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March 14, 1948     The Observer
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March 14, 1948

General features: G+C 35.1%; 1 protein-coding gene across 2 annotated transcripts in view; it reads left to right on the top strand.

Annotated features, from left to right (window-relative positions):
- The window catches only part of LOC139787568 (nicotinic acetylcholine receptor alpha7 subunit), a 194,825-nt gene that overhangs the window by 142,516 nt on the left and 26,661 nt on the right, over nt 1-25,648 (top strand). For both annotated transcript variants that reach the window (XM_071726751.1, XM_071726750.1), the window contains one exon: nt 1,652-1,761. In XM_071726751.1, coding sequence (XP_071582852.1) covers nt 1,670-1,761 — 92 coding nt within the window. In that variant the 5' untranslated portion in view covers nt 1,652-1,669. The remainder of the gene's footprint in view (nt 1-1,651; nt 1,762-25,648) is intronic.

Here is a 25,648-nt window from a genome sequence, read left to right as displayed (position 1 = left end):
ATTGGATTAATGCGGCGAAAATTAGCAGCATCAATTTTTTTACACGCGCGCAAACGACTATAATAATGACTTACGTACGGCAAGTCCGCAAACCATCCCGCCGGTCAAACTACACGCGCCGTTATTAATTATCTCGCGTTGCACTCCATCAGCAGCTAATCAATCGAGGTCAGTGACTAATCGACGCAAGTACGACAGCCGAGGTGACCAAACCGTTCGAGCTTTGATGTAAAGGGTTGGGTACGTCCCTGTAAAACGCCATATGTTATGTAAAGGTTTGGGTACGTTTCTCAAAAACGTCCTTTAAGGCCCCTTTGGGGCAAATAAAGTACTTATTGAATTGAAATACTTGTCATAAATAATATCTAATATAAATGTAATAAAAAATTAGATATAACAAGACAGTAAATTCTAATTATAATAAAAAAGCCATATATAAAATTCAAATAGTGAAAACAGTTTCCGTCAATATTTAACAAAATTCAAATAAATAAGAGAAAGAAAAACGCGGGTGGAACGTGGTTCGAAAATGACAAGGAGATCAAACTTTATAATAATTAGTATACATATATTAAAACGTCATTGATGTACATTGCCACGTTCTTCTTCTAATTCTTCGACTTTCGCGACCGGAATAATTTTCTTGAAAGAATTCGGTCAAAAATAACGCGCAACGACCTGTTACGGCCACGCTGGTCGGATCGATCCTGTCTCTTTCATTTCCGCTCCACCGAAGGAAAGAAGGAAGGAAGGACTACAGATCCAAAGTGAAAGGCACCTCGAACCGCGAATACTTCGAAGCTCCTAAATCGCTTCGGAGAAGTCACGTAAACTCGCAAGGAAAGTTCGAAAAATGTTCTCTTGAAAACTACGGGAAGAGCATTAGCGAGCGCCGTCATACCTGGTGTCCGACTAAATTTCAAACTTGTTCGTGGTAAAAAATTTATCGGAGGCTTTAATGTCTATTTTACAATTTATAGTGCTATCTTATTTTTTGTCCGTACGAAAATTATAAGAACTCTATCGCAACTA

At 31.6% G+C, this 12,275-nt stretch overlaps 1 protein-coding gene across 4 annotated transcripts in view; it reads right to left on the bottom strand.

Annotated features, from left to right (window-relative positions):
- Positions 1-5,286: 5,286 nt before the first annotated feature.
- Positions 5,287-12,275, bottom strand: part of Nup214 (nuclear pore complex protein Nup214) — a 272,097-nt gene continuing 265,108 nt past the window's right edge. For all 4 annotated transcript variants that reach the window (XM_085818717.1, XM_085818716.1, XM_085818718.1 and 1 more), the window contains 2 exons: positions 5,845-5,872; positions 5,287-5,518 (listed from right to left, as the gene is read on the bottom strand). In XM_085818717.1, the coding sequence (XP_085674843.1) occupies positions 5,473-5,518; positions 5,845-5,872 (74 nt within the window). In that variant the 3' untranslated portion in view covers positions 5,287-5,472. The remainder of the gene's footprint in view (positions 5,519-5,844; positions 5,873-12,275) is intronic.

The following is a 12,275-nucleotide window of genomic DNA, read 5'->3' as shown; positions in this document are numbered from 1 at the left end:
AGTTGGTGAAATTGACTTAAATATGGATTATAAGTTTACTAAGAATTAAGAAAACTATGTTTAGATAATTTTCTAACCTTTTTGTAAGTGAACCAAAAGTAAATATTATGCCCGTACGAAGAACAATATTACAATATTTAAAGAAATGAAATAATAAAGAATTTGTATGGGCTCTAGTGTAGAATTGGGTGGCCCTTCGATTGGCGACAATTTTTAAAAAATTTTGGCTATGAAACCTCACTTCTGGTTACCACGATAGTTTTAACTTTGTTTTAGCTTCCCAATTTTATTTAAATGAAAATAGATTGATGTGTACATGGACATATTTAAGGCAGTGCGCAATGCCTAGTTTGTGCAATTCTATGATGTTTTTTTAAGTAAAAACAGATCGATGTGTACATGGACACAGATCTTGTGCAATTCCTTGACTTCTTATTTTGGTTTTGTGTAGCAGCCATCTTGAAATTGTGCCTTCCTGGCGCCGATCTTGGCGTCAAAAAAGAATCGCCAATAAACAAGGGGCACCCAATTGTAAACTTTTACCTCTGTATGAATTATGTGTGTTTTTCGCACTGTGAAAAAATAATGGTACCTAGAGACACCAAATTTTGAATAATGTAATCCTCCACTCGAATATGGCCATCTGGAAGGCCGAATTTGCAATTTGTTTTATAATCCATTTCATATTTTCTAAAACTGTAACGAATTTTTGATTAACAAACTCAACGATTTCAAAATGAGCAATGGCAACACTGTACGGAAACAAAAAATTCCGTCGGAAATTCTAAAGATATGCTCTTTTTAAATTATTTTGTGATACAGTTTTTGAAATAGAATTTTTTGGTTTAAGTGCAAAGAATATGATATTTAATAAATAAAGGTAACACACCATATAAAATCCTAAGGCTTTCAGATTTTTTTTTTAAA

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News Section--Page 8A THE OBSERVER EDITION OF OUR SUNDAY VISITOR Sunday,-March 14, 1948 Of The For The ation DIOCESAN DIRECTOR. REV. THOM~W$ S. GREEN Aftermath in the South Pacific The once renowned airstrips from which were launched the great attacks which turned the tide of victory in the Pacific cam- paign of World War II are now reclaimed by the jungles. The quonset huts, even those which were converted into makeshift 442 Highland Ave.. Dundee, III. Ah'eady many recruits have joined its ranks from the men in the armed forces who witnessed the zeal and heroism, not only of the chapels, are now thoroughly rust. ed by the heat and tropical rains but the rows of white crosses marking the graves of the fallen heroes who paid the supreme sacri- fice. stand out clear in the brilliant sunligllt. Perhaps less clearly dis- cernible are the last resting places of the 100 missionaries, many of whom gave their lives to save American pilots forced down by enemy attacks. In most instances both priests and natives realized that to assist an American flier meant certain death for them- selves. Yet Christian charity indi- cated their duty in this regard and so a mounting toll of generous missionaries and their faithful Christians must be added to the war casualities in the Pacific theatre. In one village alone the entire Catholic population of 350 men, women and children ,went to their death rather than reveal the whereabouts of an American flier whom they had nursed back to health in their jungle hideout. Hardly one hundred years have passed since the Catholic mission apostolate was begun in the South Pacific, and from its very inception it was marked by bloodshed. The work was inaugurated by the Mar- ists under the leadership of the dauntless Bishop Pompallier, but in 1882 the missionaries of the Sacred Heart, whose present head- quartets here in the United States, ia located in Geneva, Ill., under- took mission work in New Guinea. This initial attempt met with little success until 1889, when a second start was made in what was then known as New Pomer~ia. This "second spring" was marked by a novel undertaking which con- tained potentialities for great achievement. A group of 1,000 children, established in the mission stations under the Missionaries of the Sacred Heart, was destined to form the nucleus of Christian com- munities throughout the islands of New Britian, New Ireland, New Hanover and the Admiralties. These children were educated and: trained in various crafts, to fit them to become leaders of their own people. Work progressed ra- pidly and with marked success~ until that fatal August 13th, 1904,~ when renegade natives attacked the flourishing station at Baining, New Britian. and killed ten of the priests, brothers and sisters. Inspired rather than daunted by the heroic death of their confreres, the Sacred Heart Missionaries en- tered upon the third epoch of their apostolate in the Pacific Islands. World War If found them self- supporting in five territories in the Pacific with additional Vicarites in tlm Celebes and Central Java, together with the charge of the diocese of Port Darwin in northern Australia. The extension of hos- tilities caused the destruction of hundreds of mission stations (in one Vicariate 50 parishes were completely ruined), while one bishop, 44 priests, 42 brothers and 86 sisters were murdered, killed by bombs or died as a result of ill-treatment, malnutrition and lack of medical care. Today the missionaries of the Sacred Heart are entering upon the fourth period of their mis- sion apostolate. Their members, eoming from Fj'ance, Belgium, Po- land, Germany, Ireland, Australia and America, represent a veritable league of nations, united in a contribute at least a part of that annual tuition fee. Pehaps, also many more of the youth of the U. S. A. will answer the call of the Sacred Heart to "tend Ills sheep in the distant lands of the Pacific." Just as I am submitting the above article for publication in this column, the mailman brings me a letter from a young man now be- gining his studies for the priest- hood--and thls preparation with these same Sacred tIeart Mission- aries. The young man is none other than a former cook in the 25th Infantry Division to whom I had given instructions in the Cath- !olic Faith and had baptized on the , Island of Luzon in the Philippines in 1945. Never had I dreamed back in June, 1945, thatI was having a hand in preparing a future mis- sionary ! Priest, Minister Work To Ease Suffering In Korea Seoul, Korea--A Catholic priest from New York city and a Metho- dist missionary from Denver have joined forces in Korea to alleviate the sufferings of the thousands of refugees now in the American oc- cupation zone. The priest, the Rev. George Carroll of the Maryknoll Fathers, and the Methodist, Dr. Bliss Bil- lings, travel to the various refugee camps distributing supplies raised through various Catholic and Pro- testant relief agencies. The refugees have come from Japan and from communist domi~ hated North Korea. There is no definite count of their number bul in the Pusan City camps alone there are almost 94,000 of them. The main items for distribution are food, clothing and medicine. Catholic War Relief Services of N.C.W.C. has supplied $22,000 worth of medicine and $90,000 worth of clothing. A Big Girl Now truly Catholic effort to spread Comino Events Rockforcl March 11-12-14, "The Eyes of Faith"--Muhtoon Auditorium, 8 p. 111. Mar. 14--St. Patrick's Annual Corned Beef and Cabbage Dinner-- St. Patrick's School Hall--5 to 8 p. m. Mar. 14--Program of Choral and Orchestral Music--Rockford The- atre--4 p.m.--auspices united or- Party--St. Thomas Coliseum--9 p. m, Apl. 4 -- Annual Nurses' Bene- fit Party--St. Thomas Coliseum-- auspices St. Anthony Hospital School of Nursing. A mboy Mar. 17- St. Patrick's Day Dance -- auspices St. Patrick's CYO. Mar. 17--Dance--St. Patrick's Parish hall--auspicesSt. Anne Alumni and CYO. Aurora Mar. 16--St. Mary's Annual St. Patrick's Card Party & Apron Sale---l:30 and 8 p.m.--Kni~'hts of Columbus hall. Mar. 19--St. Joseph's Cary Par- ty and Dessert Luncheon--St. Jo- seph's IIall--l:30 and 8 p.m. Mar. 29--Annual afternoon and evening Easter card Party, Our Lady of Good Counsel school hall. auspices Parent-Teacher associa- tion. March 31--Post-Lenten Card Party, Holy Angels Parish hall. 8 p. m., sponsored by Altar & Ro- sary society. March 31--Afternoon Post-Len- ten Card Party--Holy Angels par- ish hall. auspices Altar and Rosary society. Apr. 4-5--Three Act Comedy "A Date With Judy"--St. Joseph's parish hall--8 p. m.--presented by St. Joseph's Study Club. Apr. &--Annual Spring Card Party and BakeSale--of St. Nich- olas church--8 p.m. Apr. 22--Annual Luncheon and Card Party --- Marmion Military Academy--sponsored by Marmion I Mothers club. Apr. 28--Annual Sprin~" Lunch- eon-Knights of Columbus Hall-- sponsored by Sanctuary Sodality of Our Lady of Good Counsel. Byron Mar. 27 -- Bakery Sale -- aus- pices Altar & Rosary society ot b. Mary's parish. Elburn Mar. 14--Anniversary Ham Din- ner--11 to 2 p.m.--St. Gall's par- ish. March 29--Easter Monday Festa- !pal, Knights of Columbus club- i rooms, sponsored by Elgin Council, Knights of Columbus. Elgin Mar. 29--Easter Monday Night Festival--K. C. clubrooms -- aus- pices Elgin Council, Knights of Columbus. March 31--Public Card Party, auspices St. Ann's society of St. Mary's parish. Apr. 7--Card Party and Dessert Luncheon--St. Mary's ha11--1:30 and 8 p.m. sponsored by St. Jo- seph's Hospital auxiliary. Freeport March 17--St. Patrick's Festival St. Mary's Hall, 8:30 p. m. March 27--Easter Egg and Sale, Garrity Drug Store, sponsored by St. Thomas Aquinas parish. March 27--Home Bake & Easter Egg Sale, Read's Store, sponsored by Ladies Sodality of St. Joseph's parish. April 1--Card Party--Knights of Columbus Hall. 8 p.m., sponsor- ed by Daughters of Isabella. Apr. 8--Silver Tea--Aquin High School auditorium -- 2:30 p.m. -- auspices Home-School association. St. Charles Apr. 8-9-- Rummage Sale--St. Patrick's church basement-- aus- pices St. Patrick's Mothers' club. McHenry Apt'. ll--Public Party--ausoices Parent-Teacher associatiou of St. ! Mary-St. Patrick school. 'l'ampico Mar. 17--I)ance -- Rosen hall-- auspices Altar & Rosary society of St. Mary's parish. Cenacle Retreats Scheduled For Remainder Of March Warreuville, Ill.--The month of March brought a full schedule of retreats and special days of recol- lection at the ('onvent of Our Lady of the Cenacle with mem- bers of the ('enacle St. Regis guild coming for their day of recollection Salurday, March 13. The Rev. J. W. BierS, S.J., will preach the retreat for the Cenacle Chapel guild opening Sunday eve- hang, March 14, and closing next Thursday morning. Retreat master for the following weekend will be the Ray. A. H. McCarthy, O.Carm. Then, on Mon- day evening, March 29, there will be a combined meeting of the Du- Page and Aurora-Batavia guilds with the Rev. Maurice V. Dailey, C.S.V., acting as conference tar. Any further information preached or private retreats may be had by writing to the Religious !of Our Lady of the Cenacle, War- ] renville. RECHT-FROELICH CHEVROLET CO. 330 South Church at Green St. Phone 3-8421 ROCKFORD. ILLINOIS w THAT GOOD ~ GASOLINE SMITH OIL SERVICE Smith Oil & Refining Co. end Associate Dealers FIREPROOF STORAGE 7 1 5 S Moin Street ROCKFORD. ILLINOIS Burgess Acousti Confessionals Ponsls to, Existing Confessionals Burgess Acousti Telephone Booths Acoustical Engineering Co., Inc. Acoustical Treatment and Sound Control 304 Car-Pet-Line Bldg. Rockford Illinois "ALWAYS A GOOD SHOVe' STATE and CAPITAL THEATRES CHARLES HOUSI SNTEPRISES, IFII~ Winnebago Motor Sales' PACK ARD SALES & SERVICB 303 Kishwaukoo Street Dial 2-1433 Rockford, Ill. / P'r'GLY WIGGLY SUPER MARKETS Complete FOOD Centers Free Parking Lots For the Conventence of Our Customenl IIS N. Chute& 6rib & Ckorles 104S W State $4411 N. 2rid St. EDWIN HOGAN Sewer Cootroctor. Free estimates cheerfully given on o|l storm and ~anltary sewers end water mains Office and Yards } 50 N. Madison Phone Dial 5-4732 Rockford, IlL St. Anthony Hospital Schoel of Nursing Four Years High School Required "We Dress Your Floors and Windows" ot,r ~omplete Line Broadloom Carpeting Linoleum T;~l Kitchen Cabinets nd Siaks Curtains and Drapes Window Si'ades Planning Services and Estlmotm Free Call Main $-9651 CAR-PET-LINE STORE If,. 428 7tb St. Rockford. 13. AR-KI-TECK Address: D/rod,e~ Rockford. Illinob Enioy Interim finishes Exterior Ccmtitgs Induddel end m~}~m- unto coatiKs "R -$tep" ,tom mW In wood m coav.m SCIENTIFICALLY AND CAREFULLY FORMULATED Walton ;': Christ's Kingdom on earth. They Mar. 29 -- Dance -- St. Mary's BY have ~.videned.nctlhte, SCmOl~:si:nt twhoeril~ Do you remember Patsy Li, the parish hall... R~-'kford Paint !" ac~ttjes co,. uafh -hill ine little Chinese waif whose amaz- ueneva v,. ~!~ om.~nlna,_~xr]ca, ~e ~,... pp~sr^,'s/ ink story hit the front pages of ..biar..3.1--Card P.art~_---au.spicea Manufactur, nf Co. ~ ,auu~,, .'~mcLlctt tt,su ,,tin ,,ca~ American n~wstnar~rR imtt fivp ~blen S ClUO OI *,..~ rezer s parian. ~" ~'' ladies and now number 354 priests ................. r .... 7 ........ Ham shire ,~ years ago? Well, she s a big girl P ROCKFORD ILLINOIS ~ and 194 brothers. The Countessnow, and here's her nicture to March 17--Parish Party, St. i:'~ Noblet of the Mission Sisters of prove it It was sent ~to former Charles School hall, 8 p.m. ,~ ~-~' the Sacred Heart is Superior of Marine Corps Cha,qain Fr FredMarch 29--Annual Easter Dance '~ "~ . . t" , * ~.: the native commumty of women eric P. Gehring, C.M., at St. Van- St. Charles School hall. I)111/ D/I~I{fPIW'IT D/II{U'II~:.:' ~(,, working with the Fathers in the. cent's Seminary, Philadelphia, with Rochelle I~i IWV~bA~VIB lttilllO ': : Pacific area. {a letter written in xcellent Eng- March 14--Entertainment. St. _. ', ~, ~ ' Because the missions entrusted j lash. The priest-chaplain rescued I Patrick's School auditorium, 8 p.m. ~t, . : ~::,~ to this community have been so I th little girl in Guadaleanai, after I presented bv children of St. Pat- IT*...'. ~ - ~-- ~ O ~ . . J.... * 1 " ~]: . well watered by the blood of [ she had somehow wandered 3,000 [ tick's school. ICe| elan Ol~O~m .m up Vllll;C ~ faille at il~UllU i,! ~: mart~rs, the h.oj~e of the .future of [ miles, from home, and by a strange [ L ~l~n~ . CAaL ON, IU~$T. J. ~ la~ 8 Main ~ ~?~ L,j%~ me unuren m the ~erri~orses tmaer J eometdem~ niek-nmued her by hw J April 17.-B~m 8ale. C~thoheIlkW ~ ~,lk~l " ............ ~,~ char r m mm mm m mmmmmm m mmmm .their Iooka bright. ! rightful name, Patty IA. 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